BMW, Nissan, Hyundai And Audi Autonomous Systems On Show | CES 2017
BMW, Nissan, Hyundai And Audi Autonomous Systems On Show | CES 2017

BMW, Nissan, Hyundai And Audi Autonomous Systems On Show | CES 2017


The car industry’s push towards autonomous cars has been put on show at the Consumer Electronics Show (CES) in Las Vegas, with four of the mainstream manufacturers trotting out the latest they have to offer in driverless motoring.

CES is fast becoming the biggest stage for brands to showcase their latest technologies, and with the rise in autonomy the 2017 show was a bumper edition.

Audi announced that it has expanded its partnership with North American tech group Nvidia and Israeli tech firm Mobileye, as part of a plan that will help advance Ingolstadt’s Piloted Driving autonomous driving program.

The latest instalment of the project has produced a Q7 large SUV which has been installed with Nvidia tech including a core ‘central driver assistance controller’ called zFAS, which uses a processor and two megapixel front camera to help the Q7 negotiate a dedicated track without human intervention.

What sets this system apart is its ability to learn from the environment and the way the driver reacts to it, adapting on the fly.

 The vehicles then use the data to learn to adapt themselves, eventually making control centre redundant.

The technology, which Audi is calling artificial intelligence, will first appear in some form of production in the next-gen A8 large sedan.

Mobileye, who is providing the image processing chip for zFAS, has worked with Audi, providing forward-facing cameras for a number of existing driver assistance systems, while Nvidia first started its relationship with the German brand while contributing processors for its virtual cockpit system.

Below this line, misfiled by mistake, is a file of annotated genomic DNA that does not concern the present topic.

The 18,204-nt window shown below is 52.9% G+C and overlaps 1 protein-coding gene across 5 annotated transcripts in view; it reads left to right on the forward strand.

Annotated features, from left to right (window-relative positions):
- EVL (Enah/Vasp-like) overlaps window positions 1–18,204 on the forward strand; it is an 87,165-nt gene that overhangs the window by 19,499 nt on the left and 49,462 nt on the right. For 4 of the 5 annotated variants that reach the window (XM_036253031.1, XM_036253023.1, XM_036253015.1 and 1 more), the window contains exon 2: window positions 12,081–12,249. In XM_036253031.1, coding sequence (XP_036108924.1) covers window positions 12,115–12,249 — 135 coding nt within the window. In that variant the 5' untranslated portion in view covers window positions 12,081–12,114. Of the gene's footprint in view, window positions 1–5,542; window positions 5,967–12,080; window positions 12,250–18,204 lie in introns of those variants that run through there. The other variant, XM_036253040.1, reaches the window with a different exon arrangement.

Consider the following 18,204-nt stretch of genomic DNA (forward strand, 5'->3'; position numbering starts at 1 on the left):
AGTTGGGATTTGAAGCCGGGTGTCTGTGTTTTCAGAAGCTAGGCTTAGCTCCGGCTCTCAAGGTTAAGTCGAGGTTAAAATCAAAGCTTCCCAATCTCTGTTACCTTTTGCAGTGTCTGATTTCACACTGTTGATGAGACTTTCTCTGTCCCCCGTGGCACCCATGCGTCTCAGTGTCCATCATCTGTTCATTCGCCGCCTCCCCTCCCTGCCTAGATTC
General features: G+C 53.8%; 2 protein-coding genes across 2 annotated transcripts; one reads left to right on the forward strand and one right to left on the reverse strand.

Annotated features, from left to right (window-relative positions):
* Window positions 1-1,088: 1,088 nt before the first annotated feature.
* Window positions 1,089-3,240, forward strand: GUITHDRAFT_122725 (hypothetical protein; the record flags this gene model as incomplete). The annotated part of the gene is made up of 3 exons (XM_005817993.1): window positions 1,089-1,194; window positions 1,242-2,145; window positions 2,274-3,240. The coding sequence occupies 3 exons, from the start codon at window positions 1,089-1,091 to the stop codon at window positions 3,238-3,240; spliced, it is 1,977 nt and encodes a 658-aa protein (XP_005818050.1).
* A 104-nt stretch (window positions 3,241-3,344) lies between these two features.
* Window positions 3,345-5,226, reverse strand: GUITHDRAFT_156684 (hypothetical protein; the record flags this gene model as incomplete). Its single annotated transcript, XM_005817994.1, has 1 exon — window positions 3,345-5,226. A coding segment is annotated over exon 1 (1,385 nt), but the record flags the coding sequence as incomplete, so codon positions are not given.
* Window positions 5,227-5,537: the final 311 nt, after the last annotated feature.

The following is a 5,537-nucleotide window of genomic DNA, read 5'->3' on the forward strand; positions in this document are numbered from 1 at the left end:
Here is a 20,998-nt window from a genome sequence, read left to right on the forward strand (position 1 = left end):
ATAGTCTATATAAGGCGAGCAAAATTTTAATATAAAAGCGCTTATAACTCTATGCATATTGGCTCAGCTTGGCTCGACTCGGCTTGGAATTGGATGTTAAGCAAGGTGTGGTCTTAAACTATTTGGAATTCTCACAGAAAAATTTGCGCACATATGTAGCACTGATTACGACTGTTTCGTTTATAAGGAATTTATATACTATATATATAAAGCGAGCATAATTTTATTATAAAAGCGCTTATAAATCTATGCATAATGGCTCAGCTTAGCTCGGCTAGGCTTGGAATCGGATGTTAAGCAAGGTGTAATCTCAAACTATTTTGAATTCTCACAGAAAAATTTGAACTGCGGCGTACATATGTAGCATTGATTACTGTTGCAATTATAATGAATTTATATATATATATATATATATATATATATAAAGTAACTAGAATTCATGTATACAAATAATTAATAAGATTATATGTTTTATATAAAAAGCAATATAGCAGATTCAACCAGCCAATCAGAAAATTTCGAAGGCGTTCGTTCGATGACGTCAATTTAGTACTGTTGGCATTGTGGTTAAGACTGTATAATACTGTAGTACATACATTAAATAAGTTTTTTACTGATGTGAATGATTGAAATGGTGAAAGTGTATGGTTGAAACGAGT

Hyundai also used CES to conduct an autonomous demonstration of its Ioniq electric car on Las Vegas roads, hiding all of its cameras and other technology behind the front bumper, giving the impression of a regular car.

Its system of sensors borrows some technology from the production version, showing that converting hardware to suit autonomous driving is a relatively simple process.

BMW wheeled out a prototype 5 Series equipped with the newest version of the brand’s ConnectedDrive systems, as well as showcasing its HoloActive Touch contactless control system with the announcement that it will rollout a fleet of 40 development autonomous 7 Series limos on US and European roads.

Nissan pulled out all the stops in its autonomous driving demonstration by putting chairman and CEO Carlos Ghosn behind the wheel while showcasing its Seamless Autonomous Mobility (SAM) system, which tackles the problem of unusual or exceptional driving situations that an autonomous vehicle may not be able to compute.

SAM is used in unusual driving situations such as arriving at the site of a crash and, instead of trying to negotiate the scenario itself, the system calls on outside help. 

The car uses an up-link to NASA’s Ames Research centre to contact a human ‘mobility manager’ who can instruct the car what to do, and then the information provided by the operator is sent to all other vehicles in its network to build an action plan for similar circumstances. 

The idea is that the vehicles then use the data to learn to adapt themselves, eventually making control centre redundant.

Nissan also used CES to announce that it will move its autonomous tech program to commercial vehicles this year, with the goal of conducting on-road mobility service trials in Tokyo by 2020.

How soon do you think it will be before we see fully-autonomous vehicles on the road? Tell us what you think in the comments below.


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